In the first group challenge, the contestants must please students at an ethnically diverse school
Joe Bastianich is a restaurateur, winemaker, author and one of the judges of MasterChef. He’ll be blogging each week about the show’s search for the best home cooks. Follow him on Twitter @Jbastianich or visit his joebastianich.com.
Faced with their first team challenge of preparing lunch for some very picky elementary school students, both MasterChef teams seemed to emerge relatively unscathed. Initially the red team’s choice of chicken teriyaki had us judges on the fence, but in the end it was a very smart move. The kids might have told Gordon they’d never heard of this dish before, but the flavors proved familiar.
Our host school was in an ethnically diverse neighborhood in Los Angeles. Middle America staples such as meatloaf and mashed potatoes are not the norm here, and the kids loved the sweet and spicy chicken with rice.
This week, our season 4 contestants were forced to depend on one other for the first time, and this is generally where alliances emerge and rivalries are christened, but it didn’t feel to us judges like either team really excelled – or cared much about – working as a unit. With no major mishaps in this challenge, perhaps they were able to skate through without having to truly work together – but I don’t think they’ll be so lucky next time.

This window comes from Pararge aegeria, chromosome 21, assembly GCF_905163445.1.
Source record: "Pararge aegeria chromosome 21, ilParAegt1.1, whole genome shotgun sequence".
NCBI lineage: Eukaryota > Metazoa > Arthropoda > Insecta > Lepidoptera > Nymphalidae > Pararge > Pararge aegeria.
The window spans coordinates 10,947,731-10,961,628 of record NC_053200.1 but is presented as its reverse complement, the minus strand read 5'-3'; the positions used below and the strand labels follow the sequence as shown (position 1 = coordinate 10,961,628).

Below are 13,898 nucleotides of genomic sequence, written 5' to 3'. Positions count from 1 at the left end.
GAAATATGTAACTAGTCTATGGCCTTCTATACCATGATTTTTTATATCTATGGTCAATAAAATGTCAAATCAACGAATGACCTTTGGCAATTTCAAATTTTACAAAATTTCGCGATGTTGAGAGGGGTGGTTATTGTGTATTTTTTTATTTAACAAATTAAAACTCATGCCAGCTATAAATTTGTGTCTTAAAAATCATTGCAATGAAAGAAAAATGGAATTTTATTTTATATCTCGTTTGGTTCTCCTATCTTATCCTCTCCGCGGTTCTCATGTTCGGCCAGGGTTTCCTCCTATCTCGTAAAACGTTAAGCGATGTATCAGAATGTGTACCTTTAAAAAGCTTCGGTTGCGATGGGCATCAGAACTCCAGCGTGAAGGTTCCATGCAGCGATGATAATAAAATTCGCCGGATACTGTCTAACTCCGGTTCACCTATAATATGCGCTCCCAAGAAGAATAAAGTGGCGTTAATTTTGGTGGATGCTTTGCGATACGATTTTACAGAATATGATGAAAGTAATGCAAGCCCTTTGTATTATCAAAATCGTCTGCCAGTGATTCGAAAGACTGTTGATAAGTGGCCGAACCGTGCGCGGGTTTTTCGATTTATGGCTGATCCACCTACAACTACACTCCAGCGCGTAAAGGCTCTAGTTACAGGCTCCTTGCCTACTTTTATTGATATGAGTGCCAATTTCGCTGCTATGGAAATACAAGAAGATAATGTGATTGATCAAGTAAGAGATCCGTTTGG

Although I’m not sure it was fully realized, this week’s Mystery Box was one of the biggest opportunities our home cooks will be given this year. Being able to watch Gordon Ramsay perform was the best way to illustrate the talent and craftsmanship that goes into being a chef of his caliber. In our foodie-driven and celebrity chef-worshipping culture, it is easy to forget that personalities like Gordon Ramsay and Graham Elliot are first and foremost great chefs.
Gordon may indeed be an excellent showman, but it’s the skill behind the profanity and fireworks that is his true passion, and nothing could be more inspiring for them.
Another inspiration came from Luca during the Mystery Box Challenge. Both in his character and the level at which he executed the cod, no one impressed me more. I think he finally got out of his own head and therefore was able to start making better, more competent choices. By trusting his own ability, he produced an Asian glaze that made his previous pasta dishes look almost silly. Luca won the Mystery Box Challenge and therefore was given an advantage for the next elimination round.
Not only was he granted immunity from cooking, but he also got to remove a mixer from one of the homecooks – and since this was a baking elimination round that was a huge advantage. His choice to take Jordan’s mixer during elimination was the obvious one, as Jordon is currently the one to beat. But kudos to Luca for recognizing that his strongest competitor excelled regardless.
Everyone seemed to shed a tear for nice guy Malcolm – he knew he was out of his league, but still took his loss with grace and class. Perhaps there is a little more solidarity to this group after all.
Tune in to MasterChef next week (8 p.m. ET) on FOX to see how the gang stacks up during their second group challenge.